Tips for Running a Successful Additive Manufacturing Machine Shop

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**The Secret to Success in Metal 3D Printing – Insights from i3DMFG CEO**

Nestled inconspicuously near the municipal airport in Redmond, Oregon lies a hidden gem – one of the most advanced machine shops on the U.S. West Coast. Founded in 2013, i3DMFG is a trailblazer in metal additive manufacturing, using 3D printing technology to create aerospace parts and components for medical devices. Equipped with over a dozen state-of-the-art EOS 3D printers, i3DMFG is a force to be reckoned with in the industry.

Unlike traditional machine shops that typically transition into additive manufacturing, i3DMFG had a different approach right from the start. CEO Erin Stone explains, “We deliberately held off on incorporating CNC machine capabilities until the demand became undeniable. Our goal was to establish ourselves as experts in metal additive manufacturing and focus on production rather than simply being a prototype shop.”

Initially, i3DMFG planned to specialize in molds and toolmaking. However, a game-changing contract with Blue Origin, Jeff Bezos’ company in the private space race, propelled the company towards aerospace applications. Stone recalls, “Blue Origin lacked additive capabilities at the time, while SpaceX did. That’s when they started using us as their additive arm. It was like drinking from a fire hydrant – an overwhelming but exciting entry into the market.”

Unbeknownst to many, i3DMFG’s inception was driven by a desire to enhance the quality of life for others. Prior to founding i3DMFG, Stone worked in project management, where she witnessed a burgeoning demand for metal additive manufacturing. Inspired, she decided to channel that demand towards creating family-wage jobs in the Northwest. This decision has paid off as i3DMFG now possesses unique capabilities and expertise, allowing them to take on complex jobs successfully.

One significant advantage i3DMFG holds over its competitors is its diverse range of metal options. Stone explains, “We stock between 16 and 17 different metals, and our EOS machines have always had open-parameter licenses. This enables us to stay ahead of the market.” However, being exclusively focused on additive manufacturing did have its downsides initially. Stone admits that they may have trailed some competitors who could generate revenue through more straightforward precision machining jobs.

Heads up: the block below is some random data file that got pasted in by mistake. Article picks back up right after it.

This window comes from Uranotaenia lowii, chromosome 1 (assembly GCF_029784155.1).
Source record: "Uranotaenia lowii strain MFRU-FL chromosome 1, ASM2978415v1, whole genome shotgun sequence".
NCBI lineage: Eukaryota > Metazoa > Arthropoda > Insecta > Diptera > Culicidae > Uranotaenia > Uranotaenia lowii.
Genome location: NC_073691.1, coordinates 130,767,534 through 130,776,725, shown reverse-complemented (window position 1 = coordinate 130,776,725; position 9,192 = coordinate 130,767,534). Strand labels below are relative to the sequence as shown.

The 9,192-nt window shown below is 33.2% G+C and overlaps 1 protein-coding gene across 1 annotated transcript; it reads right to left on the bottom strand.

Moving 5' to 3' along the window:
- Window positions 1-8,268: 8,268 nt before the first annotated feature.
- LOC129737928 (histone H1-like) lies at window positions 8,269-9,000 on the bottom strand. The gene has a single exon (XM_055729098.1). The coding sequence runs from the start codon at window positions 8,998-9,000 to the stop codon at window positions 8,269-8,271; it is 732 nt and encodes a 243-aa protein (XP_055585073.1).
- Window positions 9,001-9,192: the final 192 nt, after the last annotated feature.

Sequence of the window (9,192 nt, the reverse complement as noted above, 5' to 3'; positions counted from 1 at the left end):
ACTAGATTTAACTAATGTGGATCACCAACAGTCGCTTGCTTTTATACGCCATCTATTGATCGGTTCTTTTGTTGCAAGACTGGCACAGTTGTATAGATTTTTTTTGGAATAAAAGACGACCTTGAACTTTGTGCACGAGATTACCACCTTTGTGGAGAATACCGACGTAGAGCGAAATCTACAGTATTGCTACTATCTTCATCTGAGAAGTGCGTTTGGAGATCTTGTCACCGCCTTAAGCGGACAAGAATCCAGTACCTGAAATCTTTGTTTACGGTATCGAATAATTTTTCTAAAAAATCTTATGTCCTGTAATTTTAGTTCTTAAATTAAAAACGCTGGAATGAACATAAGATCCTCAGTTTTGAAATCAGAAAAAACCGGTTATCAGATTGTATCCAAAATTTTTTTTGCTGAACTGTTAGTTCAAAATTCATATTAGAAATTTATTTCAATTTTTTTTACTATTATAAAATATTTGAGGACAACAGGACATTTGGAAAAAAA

Today, i3DMFG has expanded into various industries, producing additive parts for aerospace, defense, non-invasive medical devices, and high-performance bicycles. Stone envisions a bright future for the company, stating, “There are other arenas emerging rapidly, and we plan to be an integral part of them.”

Despite their commitment to additive manufacturing, Stone understands that it is not a replacement for precision machining. In fact, most additive parts require some form of post-processing, making precision machining essential. While it is possible to redesign traditionally machined parts for 3D printing, the cost-benefit analysis may not always justify the switch. Stone explains, “Occasionally, it makes sense with certain expensive metals, as you’re not wasting 50-70 percent of the material on the floor. But the real advantage lies in complex geometries and organic shapes, optimizing parts to their fullest potential.”

For traditional machine shops, embracing additive manufacturing can expand capabilities rather than replacing existing offerings. In fact, integrating 3D printers into a shop’s pre-existing subtractive capabilities enables them to offer turnkey solutions to customers – 3D printed parts that are post-processed all in one place.

As i3DMFG continues to blaze trails in the metal additive manufacturing industry, their story serves as an inspiration to manufacturers worldwide. With their passion for innovation and commitment to excellence, i3DMFG is undeniably shaping the future of manufacturing, one 3D-printed part at a time.

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